- The World Steel Association released its October Short Range Outlook, in which it lowered its steel demand growth expectations from its April outlook. Global steel use is expected to increase 2.1 percent in 2012 (versus previous expectations of 3.6 percent) and 3.2 percent in 2013 to 1.455 million tons (versus previous expectations of 4.5 percent growth). Chinese consumption growth estimates for 2012 and 2013, of 2.5 percent and 3.1 percent, were revised down from 4 percent and 4 percent, respectively
- Korea cut its benchmark interest rate by 25 basis points to 2.75 percent this week to boost a weak economy affected by weak global demand and deteriorating domestic consumption.
- China’s Ministry of Railway raised its 2012 railway infrastructure investment target by 4 percent to Rmb 516 billion, or up 12 percent from 2011. The 2011-2015 railway infrastructure fixed-asset investment target is now officially set at Rmb 2.3 trillion, down from the previous Rmb 2.8 trillion target, normalizing to a better level than the market expected.
- China Huijin, a state asset management entity, is buying bank shares to help stock prices, and China State Council canceled the administrative approval process needed for stated-owned companies to buy back shares.
- Thailand’s loan growth expanded 2.8 percent in August, bringing year-to-date loan growth to 11 percent. Thailand continued to see business and individual loans grow steadily, driven by manufacture capacity expansion and consumption growth in mortgages and automobiles. Deposits grew 3.6 percent month-over-month, allowing for further loan growth.
- Bank Indonesia (BI), the central bank, kept the benchmark rate unchanged at 5.75 percent. BI highlighted that it will continue to focus on managing the external balance as well as providing support for domestic growth.
- Singapore’s third-quarter GDP grew 1.3 percent, higher than the estimated 1.1 percent, in spite of contraction in exports and industrial productivities.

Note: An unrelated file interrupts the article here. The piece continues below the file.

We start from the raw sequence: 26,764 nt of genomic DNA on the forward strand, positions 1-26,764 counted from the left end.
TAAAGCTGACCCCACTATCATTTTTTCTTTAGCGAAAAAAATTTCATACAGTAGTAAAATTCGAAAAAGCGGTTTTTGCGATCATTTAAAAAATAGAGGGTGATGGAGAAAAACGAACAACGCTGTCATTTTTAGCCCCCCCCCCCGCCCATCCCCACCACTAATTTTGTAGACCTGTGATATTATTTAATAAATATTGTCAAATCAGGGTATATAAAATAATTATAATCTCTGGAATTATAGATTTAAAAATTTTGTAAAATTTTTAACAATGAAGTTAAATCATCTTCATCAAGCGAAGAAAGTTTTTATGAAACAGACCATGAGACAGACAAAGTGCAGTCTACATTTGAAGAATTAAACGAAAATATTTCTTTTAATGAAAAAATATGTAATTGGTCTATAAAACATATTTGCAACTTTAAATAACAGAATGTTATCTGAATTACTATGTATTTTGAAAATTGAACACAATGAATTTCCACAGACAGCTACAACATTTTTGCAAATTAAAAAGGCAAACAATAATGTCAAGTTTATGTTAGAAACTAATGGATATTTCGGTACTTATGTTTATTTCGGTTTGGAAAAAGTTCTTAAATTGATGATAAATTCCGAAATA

- China’s bank lending was Rmb 623 billion in September; lower than Rmb 704 billion in August and the market expectation for Rmb 700 billion, showing tightness in liquidity. On the People’s Bank of China (PBOC) side, Rmb 650 billion worth of reverse repos will mature this month, bringing liquidity pressure to the market, which may force the PBOC to cut its bank reserve ratio to release liquidity into the economy.
- Philippine loan growth eased to 14 percent in August from 16 percent in July, negatively impacted by contraction in mining and farm loan demand. Real estate loans still grew 24.7 percent on a year-over-year basis.
- Bank of Korea, the central bank, cut 2012 GDP growth to 2.4 percent from 3 percent previously forecasted in July.
- The graph above shows the bank reserve ratio requirement among the Asian central banks. With 18 percent reserve ratio, and consequently lower loan-to-deposit ratio in the Philippines, the potential easing in monetary policy, such as further reserve ratio reduction, can help bank loan growth, which should bode well for both banking and housing markets.
- Any slowdown in China’s trend growth and capex accumulation should lower the prices of commodities and capital equipment globally, giving a boon to India.
- The seasonal pattern of monetary liquidity increases in Russia has been skewed toward the last months of the year—when balance of the budget funds are appropriated – thus setting a stage for a New Year equity rally.
- The Shanghai Composite Index responded to the two interest cuts since early June by falling 6.37 percent, and is still down 1.84 percent year-to-date. The retail accounts in China, historically accounting for more than 75 percent of the trading volume, dropped to 56 million, just a little more than half of the number in the stock market peak in early 2008. With retail investors leaving, the market liquidity has dropped sharply. Nevertheless, the retail investors’ market enthusiasm probably is a reliable contrarian indicator, which might imply a market rebound in Shanghai soon.
- October 14 is the date of the local governor elections in Russia. One of the key demands of the protesters last year was to return to Yeltsin-era local elections. (To consolidate his power, Putin appointed local governors directly in 2004.) Some of these local elections could generate more negative headlines.
- Improvement in Turkey’s trade balance resulted from a contraction in import demand. Imports of consumer goods led the decline, showing that domestic consumers are hitting the brakes.